Trails Sign at Intersection of Sugarloaf Mountain and Comus Roads, Dickerson MD 20842
Signalmen from Both Armies Used This Prominent Location at Different Times during the Campaign.
Located at Mile 42.1 on the C&O Canal at End of Mouth of Monocacy Road West of Dickerson Road, near Dickerson MD 20842
Trials Sign Located in C&O Canal Park West of Route 28. Two Early-September 1862 Confederate Attempts to Destroy This Massive and Important Canal Structure Failed.
Monocacy River Ford – “Gateway” Sign at the Site of Popular River Crossing.
Trails Sign on Route 85 (Buckeystown Pike) South of the Intersection with Greenfield Road
Landscape Little Changed from When Confederate Infantry Camped Here.
Trails Sign In Buckeystown Park, Michael’s Mill and Fingerboard Roads, Frederick MD 21704
Hungry Confederate Marchers Ate Bread Baked Here.
Hyattstown – Cavalry Action Swirled around Here for Days Sept. 8–11.
Trails Sign at the House, 3401 Urbana Pike, Urbana MD 21704
Gen. J.E.B. Stuart’s Confederate Cavalry Occupied Urbanna While Lee’s Soldiers Camped a Short Distance North. On the Night of Sept. 8, Stuart’s Men Hosted a Ball Here. It Was Interrupted by Reports of Nearby Union Cavalry. The Event Has Become Known as the “Sabres and Roses Ball.”
Monocacy National Battlefield – Although Most of the Interpretation Is Devoted to the 1864 Battle, the National Park Does Help Explain the Confederate Camps Here in 1862 and the Famous “Lost Order” Found after Lee’s Infantry Left. The Order Outlined Lee’s Plans and Troop Dispositions and Propelled Union Gen. George McClellan in Pursuit.
Frederick – Interpretive Signs at the Barbara Fritchie House, National Museum of Civil War Medicine and the Frederick City Hall.
Middletown (Reformed Church)
Trails Sign at the Church, 12 S Church St, Middletown MD 21769
Confederates Used This Road to Reach Harpers Ferry. The Union Army Split near Here to Attack the Different South Mountain Gaps.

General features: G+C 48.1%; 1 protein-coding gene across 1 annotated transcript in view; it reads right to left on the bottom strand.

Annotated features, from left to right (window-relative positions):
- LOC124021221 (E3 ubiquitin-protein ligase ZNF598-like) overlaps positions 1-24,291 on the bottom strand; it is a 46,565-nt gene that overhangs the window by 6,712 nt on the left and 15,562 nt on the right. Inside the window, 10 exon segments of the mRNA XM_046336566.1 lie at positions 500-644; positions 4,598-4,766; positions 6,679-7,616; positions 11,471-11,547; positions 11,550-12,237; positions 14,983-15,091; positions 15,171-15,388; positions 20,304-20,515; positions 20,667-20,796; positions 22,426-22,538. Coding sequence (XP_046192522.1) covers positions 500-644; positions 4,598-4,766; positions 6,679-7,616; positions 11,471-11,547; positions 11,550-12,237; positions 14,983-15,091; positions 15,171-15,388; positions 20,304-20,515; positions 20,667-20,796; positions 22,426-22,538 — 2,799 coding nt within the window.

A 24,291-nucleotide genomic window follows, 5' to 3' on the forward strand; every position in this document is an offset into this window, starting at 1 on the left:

Trails Sign at the Central Maryland Heritage League, 200 W Main St, Middletown MD 21769
Confederates Who Passed Through Here toward South Mountain Remembered Defiant Unionist Townspeople. Wounded from the Battle, Including Future President Rutherford B. Hayes, Were Brought Here.
Battle of Maryland Heights
Trails Sign at the Brownsville Church of the Brethren, 1911 Rohrersville Road, Brownsville MD 21715
View from Here Highlights the Confederate Troop Movements and Battle Fought for Maryland Heights, One of the Heights Surrounding Harpers Ferry Sept. 12-13, 1862. The Confederate Victory Here Helped Seal the Fate of the Large Union Garrison at Harpers Ferry. Nearly Surrounded, the Federals Surrendered Sept. 14.
Trails Sign on the Grounds of the Resurrection Reform Church, 3 E Main St, Burkittsville MD 21718
Tiny Town at Base of South Mountain Was Filled with Wounded Soldiers after the Fighting. Was Staging Area for Union Attacks at Crampton’s Gap.
• Crampton’s Gap – Series of Signs Describes Action Here and Post-war Correspondent’s Arch in Gathland State Park.
• Fox’s Gap – Group of Signs with Focus on Fighting at This Gap Sept. 14.
• Turner’s Gap – Group of Signs Describes the Action Here as Confederates Make Tough Defense at This South Mountain Gap.
• Washington Monument – This Prominent Site near Turner’s Gap Was Used as a Lookout Station.
Trails Signs at North Main Street and Shafer Park Drive
Lee Was Here during Battle of South Mountain.
Trails Sign on Taylor Drive at N Main St, Keedysville MD 21756
Both Armies Passed Through Here toward Sharpsburg, Just Down the Road. Many Wounded Treated Here after the Battle.
• Grove Farm
• Antietam Station
Related Trails Signs in West Virginia
• Moler Crossroads
C&O Canal Aqueduct
Trails Sign near the Canal Visitor Center, 205 W Potomac St, Williamsport MD 21795
Stonewall Jackson and His Detachment Crossed the Potomac Here September 11, 1862, en Route to Harpers Ferry. The Round-about Route He Chose Put Him behind Schedule.
Westminster – The Rosser Raid
Trails Sign at 79 W Main St, Westminster MD 21158
On Sept 11, 1862, Confederate Cavalry Rode into Westminster in a Sudden and Unexpected Raid. The Townsfolk Greeted the Southerners Warmly. Their Commander, Col. Thomas Rosser, Was Treated to a Fine Dinner at the Home of John Brook Boyle. The House Is Still Known as “Rosser’s Choice.” after Camping for the Night, the Confederates Rode Off in the Direction of South Mountain the Next Morning.